Millions of years ago, the American Southwest sat next to East Antarctica
What a juxtaposition: About 800 million years ago, East
Antarctica, now one of the coldest regions on Earth, abutted what is now
Both locales were part of an equatorial supercontinent
called Rodinia, says John Goodge, a geologist at the
The motion of tectonic plates continually rearranges Earth’s continents, sometimes cramming most or all of them into immense groupings called supercontinents.
One of those assemblages, Rodinia, existed between 750 million and 800 million years ago. Debate has long raged about how today’s landmasses were arranged then, says Goodge. The orientation of magnetic lines locked into rocks that formed at the time — which often can be used to estimate the location and orientation of ancient landmasses — are in many cases contradictory, he notes.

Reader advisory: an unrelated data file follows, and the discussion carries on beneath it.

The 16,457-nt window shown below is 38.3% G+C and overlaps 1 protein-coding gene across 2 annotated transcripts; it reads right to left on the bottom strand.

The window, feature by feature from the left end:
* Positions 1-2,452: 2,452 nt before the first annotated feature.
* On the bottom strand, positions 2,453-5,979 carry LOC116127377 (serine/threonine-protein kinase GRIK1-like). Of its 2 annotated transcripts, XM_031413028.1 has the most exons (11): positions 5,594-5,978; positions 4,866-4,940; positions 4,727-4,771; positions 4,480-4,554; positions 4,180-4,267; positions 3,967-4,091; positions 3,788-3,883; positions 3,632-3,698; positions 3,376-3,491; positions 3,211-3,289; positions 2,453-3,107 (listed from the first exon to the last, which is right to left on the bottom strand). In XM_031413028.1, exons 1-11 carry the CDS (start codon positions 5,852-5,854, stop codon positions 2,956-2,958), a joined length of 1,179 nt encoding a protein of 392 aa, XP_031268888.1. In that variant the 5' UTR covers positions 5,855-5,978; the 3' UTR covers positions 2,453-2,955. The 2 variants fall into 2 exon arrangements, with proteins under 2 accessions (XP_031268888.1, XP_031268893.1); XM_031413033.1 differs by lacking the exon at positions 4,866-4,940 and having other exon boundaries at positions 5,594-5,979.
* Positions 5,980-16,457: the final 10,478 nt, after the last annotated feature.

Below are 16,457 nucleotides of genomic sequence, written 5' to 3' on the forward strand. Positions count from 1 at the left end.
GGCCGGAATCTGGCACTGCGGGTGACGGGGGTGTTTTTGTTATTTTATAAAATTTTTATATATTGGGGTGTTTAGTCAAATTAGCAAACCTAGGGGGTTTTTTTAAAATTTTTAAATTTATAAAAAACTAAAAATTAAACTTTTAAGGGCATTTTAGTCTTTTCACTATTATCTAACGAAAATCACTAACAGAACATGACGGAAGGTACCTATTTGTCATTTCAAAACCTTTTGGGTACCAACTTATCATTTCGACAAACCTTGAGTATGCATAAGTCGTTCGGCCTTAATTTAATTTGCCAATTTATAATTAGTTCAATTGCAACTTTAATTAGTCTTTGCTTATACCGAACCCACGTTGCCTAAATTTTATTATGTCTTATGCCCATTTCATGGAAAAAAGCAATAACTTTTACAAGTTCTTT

In previous studies, various teams have argued that
Now, geochemical analyses of rock samples taken from the
Transantarctic Mountains hint instead that portions of East Antarctica occupied
that spot, Goodge and his colleagues report in the July 11 Science. For one thing, the ratios of neodymium isotopes in the
ancient sediments in the
Finally, the researchers note, the ratios of various
isotopes and elements in a basketball-sized chunk of granite found in
Goodge, J.W., et al. 2008. A positive test of east Antarctica-Laurentia juxtaposition within the Rodinia cupercontinent. Science 321(Jul. 11):235.